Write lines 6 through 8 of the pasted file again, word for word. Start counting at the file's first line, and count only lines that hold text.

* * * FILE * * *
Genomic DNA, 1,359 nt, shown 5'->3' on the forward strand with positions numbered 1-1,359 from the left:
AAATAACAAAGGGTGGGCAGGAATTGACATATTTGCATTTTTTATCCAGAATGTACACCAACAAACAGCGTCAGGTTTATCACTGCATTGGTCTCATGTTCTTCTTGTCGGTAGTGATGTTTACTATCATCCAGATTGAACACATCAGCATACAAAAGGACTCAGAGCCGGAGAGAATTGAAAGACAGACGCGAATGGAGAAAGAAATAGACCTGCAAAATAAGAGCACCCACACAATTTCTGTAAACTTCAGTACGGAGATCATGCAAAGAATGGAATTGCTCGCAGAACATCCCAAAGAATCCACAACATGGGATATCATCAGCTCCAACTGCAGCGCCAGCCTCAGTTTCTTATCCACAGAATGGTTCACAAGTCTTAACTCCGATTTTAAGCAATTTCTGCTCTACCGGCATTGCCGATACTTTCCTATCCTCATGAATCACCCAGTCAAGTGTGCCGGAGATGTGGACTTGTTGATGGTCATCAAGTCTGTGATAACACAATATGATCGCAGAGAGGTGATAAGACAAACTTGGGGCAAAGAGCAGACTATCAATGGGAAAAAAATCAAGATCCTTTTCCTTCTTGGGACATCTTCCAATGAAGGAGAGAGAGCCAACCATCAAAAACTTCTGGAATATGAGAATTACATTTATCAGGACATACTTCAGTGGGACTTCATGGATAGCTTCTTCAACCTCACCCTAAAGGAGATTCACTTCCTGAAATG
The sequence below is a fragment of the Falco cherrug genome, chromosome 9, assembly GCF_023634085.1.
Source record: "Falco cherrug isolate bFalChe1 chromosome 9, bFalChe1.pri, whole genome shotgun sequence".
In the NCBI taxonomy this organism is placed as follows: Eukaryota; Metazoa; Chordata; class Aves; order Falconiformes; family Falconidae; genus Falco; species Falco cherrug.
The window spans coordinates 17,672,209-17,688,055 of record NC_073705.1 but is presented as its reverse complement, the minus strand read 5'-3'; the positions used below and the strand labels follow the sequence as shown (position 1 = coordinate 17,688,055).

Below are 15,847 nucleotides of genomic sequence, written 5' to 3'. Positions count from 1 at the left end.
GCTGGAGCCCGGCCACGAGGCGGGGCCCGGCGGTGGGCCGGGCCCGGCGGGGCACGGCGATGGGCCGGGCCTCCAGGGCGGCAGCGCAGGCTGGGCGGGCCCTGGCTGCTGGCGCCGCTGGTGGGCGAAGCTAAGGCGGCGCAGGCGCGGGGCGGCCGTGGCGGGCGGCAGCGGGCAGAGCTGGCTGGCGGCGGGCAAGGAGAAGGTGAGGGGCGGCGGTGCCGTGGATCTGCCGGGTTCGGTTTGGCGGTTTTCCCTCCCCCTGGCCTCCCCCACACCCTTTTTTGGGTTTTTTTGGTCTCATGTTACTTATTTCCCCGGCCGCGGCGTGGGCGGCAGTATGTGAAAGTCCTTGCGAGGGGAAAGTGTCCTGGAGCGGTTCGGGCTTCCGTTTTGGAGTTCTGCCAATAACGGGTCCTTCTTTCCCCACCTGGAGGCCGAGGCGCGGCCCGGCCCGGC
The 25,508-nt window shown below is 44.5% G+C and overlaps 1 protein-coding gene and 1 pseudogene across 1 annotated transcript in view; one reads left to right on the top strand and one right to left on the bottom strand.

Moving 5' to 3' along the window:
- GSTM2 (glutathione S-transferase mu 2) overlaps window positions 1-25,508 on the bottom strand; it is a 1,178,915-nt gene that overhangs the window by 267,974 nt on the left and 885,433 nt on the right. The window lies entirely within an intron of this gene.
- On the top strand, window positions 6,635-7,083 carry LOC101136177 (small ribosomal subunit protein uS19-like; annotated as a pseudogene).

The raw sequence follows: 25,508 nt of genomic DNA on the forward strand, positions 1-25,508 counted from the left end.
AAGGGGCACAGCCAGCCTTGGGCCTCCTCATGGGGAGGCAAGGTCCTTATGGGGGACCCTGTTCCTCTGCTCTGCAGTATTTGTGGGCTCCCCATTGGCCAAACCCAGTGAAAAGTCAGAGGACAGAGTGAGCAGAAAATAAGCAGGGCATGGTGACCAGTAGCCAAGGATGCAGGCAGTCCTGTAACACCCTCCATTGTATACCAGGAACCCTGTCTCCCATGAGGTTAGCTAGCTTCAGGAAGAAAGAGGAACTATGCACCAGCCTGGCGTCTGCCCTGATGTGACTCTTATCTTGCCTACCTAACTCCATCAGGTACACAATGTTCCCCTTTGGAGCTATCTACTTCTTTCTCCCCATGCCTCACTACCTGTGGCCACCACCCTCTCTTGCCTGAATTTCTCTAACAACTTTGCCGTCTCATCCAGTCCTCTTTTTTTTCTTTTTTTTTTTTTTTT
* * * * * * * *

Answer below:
The window spans coordinates 17,672,209-17,688,055 of record NC_073705.1 but is presented as its reverse complement, the minus strand read 5'-3'; the positions used below and the strand labels follow the sequence as shown (position 1 = coordinate 17,688,055).

Below are 15,847 nucleotides of genomic sequence, written 5' to 3'. Positions count from 1 at the left end.
GCTGGAGCCCGGCCACGAGGCGGGGCCCGGCGGTGGGCCGGGCCCGGCGGGGCACGGCGATGGGCCGGGCCTCCAGGGCGGCAGCGCAGGCTGGGCGGGCCCTGGCTGCTGGCGCCGCTGGTGGGCGAAGCTAAGGCGGCGCAGGCGCGGGGCGGCCGTGGCGGGCGGCAGCGGGCAGAGCTGGCTGGCGGCGGGCAAGGAGAAGGTGAGGGGCGGCGGTGCCGTGGATCTGCCGGGTTCGGTTTGGCGGTTTTCCCTCCCCCTGGCCTCCCCCACACCCTTTTTTGGGTTTTTTTGGTCTCATGTTACTTATTTCCCCGGCCGCGGCGTGGGCGGCAGTATGTGAAAGTCCTTGCGAGGGGAAAGTGTCCTGGAGCGGTTCGGGCTTCCGTTTTGGAGTTCTGCCAATAACGGGTCCTTCTTTCCCCACCTGGAGGCCGAGGCGCGGCCCGGCCCGGC